I say this because I see whitish soot, but no etched "cleaning zone". This is possibly a settings issue with the machine, an internal issue with the machine (check, clean, and gap the points), or, in rare cases on water-cooled torches, a torch issue resulting from using tapwater or tapwater/automotive antifreeze when attempting HFAC. If it's the points, no worries, a clean and gap will solve it, but I doubt this is the case. If you're using a water-cooled rig, think about what's in the cooler. I chased this problem on a high-dollar job in PA, even getting the district Lincoln rep involved before we sorted it out (rental machines).

If it's none of the above and your settings are good (you said this started mid-weld, so unless someone pranked you while your hood was down...), it's likely either a machine issue or water-cooled issue. (The water-cool issue would happen to me mid-weld. If this is it, a new torch/leads is the fix, along with de-ionized/distilled water, and low-conductivity coolant, available at the LWS.)

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Re: Diagnose this!!! I'm losing patience

Postby nelson » Sat May 06, 2017 6:16 pm

Cracked tungsten?
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Re: Diagnose this!!! I'm losing patience

Postby Oscar » Sat May 06, 2017 6:32 pm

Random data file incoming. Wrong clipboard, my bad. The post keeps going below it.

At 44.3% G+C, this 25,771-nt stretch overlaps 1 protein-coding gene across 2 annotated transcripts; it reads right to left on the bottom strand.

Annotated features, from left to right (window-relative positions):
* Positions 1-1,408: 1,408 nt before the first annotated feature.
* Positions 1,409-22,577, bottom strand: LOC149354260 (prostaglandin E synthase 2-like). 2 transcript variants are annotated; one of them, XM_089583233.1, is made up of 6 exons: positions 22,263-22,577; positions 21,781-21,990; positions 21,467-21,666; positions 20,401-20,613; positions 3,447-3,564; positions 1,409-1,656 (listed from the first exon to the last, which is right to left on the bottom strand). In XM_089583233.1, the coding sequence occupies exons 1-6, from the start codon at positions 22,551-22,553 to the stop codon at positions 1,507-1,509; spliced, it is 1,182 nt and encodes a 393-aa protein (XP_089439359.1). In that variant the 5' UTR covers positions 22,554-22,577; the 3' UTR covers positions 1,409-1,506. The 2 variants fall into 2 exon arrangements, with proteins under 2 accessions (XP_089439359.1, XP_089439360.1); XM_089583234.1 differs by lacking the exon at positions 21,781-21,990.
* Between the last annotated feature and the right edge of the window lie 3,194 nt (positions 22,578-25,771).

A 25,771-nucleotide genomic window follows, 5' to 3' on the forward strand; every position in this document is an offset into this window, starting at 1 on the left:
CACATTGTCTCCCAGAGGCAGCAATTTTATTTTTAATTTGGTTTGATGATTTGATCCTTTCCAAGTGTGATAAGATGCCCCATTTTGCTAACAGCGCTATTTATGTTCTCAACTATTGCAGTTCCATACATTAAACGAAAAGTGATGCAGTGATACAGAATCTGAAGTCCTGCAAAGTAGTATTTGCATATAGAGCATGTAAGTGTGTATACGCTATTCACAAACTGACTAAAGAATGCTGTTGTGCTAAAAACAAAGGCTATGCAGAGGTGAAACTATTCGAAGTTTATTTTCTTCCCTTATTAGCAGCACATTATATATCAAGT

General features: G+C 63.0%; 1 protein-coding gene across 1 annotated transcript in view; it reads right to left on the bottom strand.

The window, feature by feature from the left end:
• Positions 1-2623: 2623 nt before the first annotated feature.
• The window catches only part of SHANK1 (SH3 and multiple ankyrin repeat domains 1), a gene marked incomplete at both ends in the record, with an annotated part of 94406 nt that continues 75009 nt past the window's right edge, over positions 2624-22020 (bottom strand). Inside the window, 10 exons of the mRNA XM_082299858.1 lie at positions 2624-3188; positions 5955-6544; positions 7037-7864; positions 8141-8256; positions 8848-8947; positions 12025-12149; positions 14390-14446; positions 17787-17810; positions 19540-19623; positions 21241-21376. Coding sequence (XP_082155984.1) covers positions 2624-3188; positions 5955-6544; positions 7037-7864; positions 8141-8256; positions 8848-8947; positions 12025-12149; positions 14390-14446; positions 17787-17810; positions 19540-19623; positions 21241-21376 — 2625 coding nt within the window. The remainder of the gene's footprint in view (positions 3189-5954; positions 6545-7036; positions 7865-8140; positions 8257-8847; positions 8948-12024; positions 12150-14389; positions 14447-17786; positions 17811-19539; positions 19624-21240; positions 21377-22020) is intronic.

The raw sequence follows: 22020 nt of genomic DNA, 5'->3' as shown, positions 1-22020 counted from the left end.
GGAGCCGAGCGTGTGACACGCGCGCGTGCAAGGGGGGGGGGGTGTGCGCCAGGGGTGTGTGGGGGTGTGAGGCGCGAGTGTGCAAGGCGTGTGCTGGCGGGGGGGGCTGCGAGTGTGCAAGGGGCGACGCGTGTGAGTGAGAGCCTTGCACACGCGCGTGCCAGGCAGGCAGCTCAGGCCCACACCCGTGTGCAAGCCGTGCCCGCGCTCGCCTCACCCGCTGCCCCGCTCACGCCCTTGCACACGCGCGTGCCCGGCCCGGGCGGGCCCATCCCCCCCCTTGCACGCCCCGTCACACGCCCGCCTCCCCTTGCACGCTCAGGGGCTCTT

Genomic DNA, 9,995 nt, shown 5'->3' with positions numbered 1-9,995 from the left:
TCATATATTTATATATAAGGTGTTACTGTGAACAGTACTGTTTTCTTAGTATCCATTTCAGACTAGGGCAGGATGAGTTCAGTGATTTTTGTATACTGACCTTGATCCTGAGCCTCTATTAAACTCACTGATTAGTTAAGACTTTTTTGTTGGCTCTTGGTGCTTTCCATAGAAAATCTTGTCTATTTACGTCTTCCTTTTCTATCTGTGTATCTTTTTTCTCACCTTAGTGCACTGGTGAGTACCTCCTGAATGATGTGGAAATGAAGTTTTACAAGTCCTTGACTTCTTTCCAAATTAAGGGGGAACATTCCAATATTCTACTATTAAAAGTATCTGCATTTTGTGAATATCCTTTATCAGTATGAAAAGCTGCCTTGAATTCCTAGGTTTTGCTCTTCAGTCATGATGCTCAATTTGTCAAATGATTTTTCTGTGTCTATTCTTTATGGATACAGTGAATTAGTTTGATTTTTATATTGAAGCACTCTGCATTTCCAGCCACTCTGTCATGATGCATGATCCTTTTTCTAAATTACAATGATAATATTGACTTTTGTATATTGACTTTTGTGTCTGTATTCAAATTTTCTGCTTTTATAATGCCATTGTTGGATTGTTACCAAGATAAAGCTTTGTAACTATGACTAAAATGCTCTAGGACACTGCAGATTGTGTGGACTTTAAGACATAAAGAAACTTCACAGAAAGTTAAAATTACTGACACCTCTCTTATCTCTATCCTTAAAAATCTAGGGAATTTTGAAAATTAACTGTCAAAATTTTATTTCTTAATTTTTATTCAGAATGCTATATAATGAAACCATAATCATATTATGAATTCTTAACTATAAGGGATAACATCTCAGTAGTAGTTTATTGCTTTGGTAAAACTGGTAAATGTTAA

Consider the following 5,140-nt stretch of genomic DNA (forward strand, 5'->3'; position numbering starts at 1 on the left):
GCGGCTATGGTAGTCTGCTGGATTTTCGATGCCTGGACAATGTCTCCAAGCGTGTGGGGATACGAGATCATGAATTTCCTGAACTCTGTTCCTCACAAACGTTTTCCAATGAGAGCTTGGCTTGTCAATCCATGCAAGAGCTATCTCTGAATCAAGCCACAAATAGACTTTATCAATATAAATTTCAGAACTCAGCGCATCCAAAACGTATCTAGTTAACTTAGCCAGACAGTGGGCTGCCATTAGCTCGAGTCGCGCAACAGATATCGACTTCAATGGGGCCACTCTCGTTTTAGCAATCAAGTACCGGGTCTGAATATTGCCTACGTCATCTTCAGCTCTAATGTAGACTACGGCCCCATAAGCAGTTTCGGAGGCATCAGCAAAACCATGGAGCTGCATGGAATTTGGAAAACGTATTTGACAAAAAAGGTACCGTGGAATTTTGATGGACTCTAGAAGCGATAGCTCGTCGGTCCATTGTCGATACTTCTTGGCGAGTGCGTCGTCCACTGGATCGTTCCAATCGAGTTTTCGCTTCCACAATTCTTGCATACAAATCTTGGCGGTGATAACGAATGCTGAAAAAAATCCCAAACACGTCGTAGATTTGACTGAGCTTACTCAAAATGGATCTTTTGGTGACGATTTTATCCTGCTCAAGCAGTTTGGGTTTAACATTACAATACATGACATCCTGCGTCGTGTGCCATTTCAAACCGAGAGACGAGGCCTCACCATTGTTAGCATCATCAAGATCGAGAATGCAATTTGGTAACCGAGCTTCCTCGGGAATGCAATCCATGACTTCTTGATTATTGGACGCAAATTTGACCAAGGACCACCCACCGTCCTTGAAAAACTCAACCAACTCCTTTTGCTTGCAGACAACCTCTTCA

I see lack of cleaning action, and visible oxide skin layer. Something is wrong with the polarity as was said.
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Re: Diagnose this!!! I'm losing patience

Postby ONDGAS » Sat May 06, 2017 8:26 pm

Thanks for the input guys. I'm not running a water cooled torch and it was getting pretty hot when it turned bad- what tell tale signs should I look for to see if my torch is bad apart from melting?

How do I check on the polarity problem mentioned?

My point still stands, the same piece of scrap with the same settings with the same cup/electrode/lens lit up fine previously, and while my initial thought was that the electrode must have a crack the same problem was evident even after swapping electrodes.

I'm thinking about swapping over to weld some steel and see if that is fine to rule out the hardware???
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Re: Diagnose this!!! I'm losing patience

Postby ONDGAS » Sat May 06, 2017 8:29 pm

The puddle on the bottom right is just me lighting up previously with a freshly ground tungsten trying get to get a ball, the rest of them are me lighting up after the "problem" occurred mid weld on the work piece, I would post a pic of the work piece but I brushed it back thinking I hit some contamination so it doesn't really represent the problem I think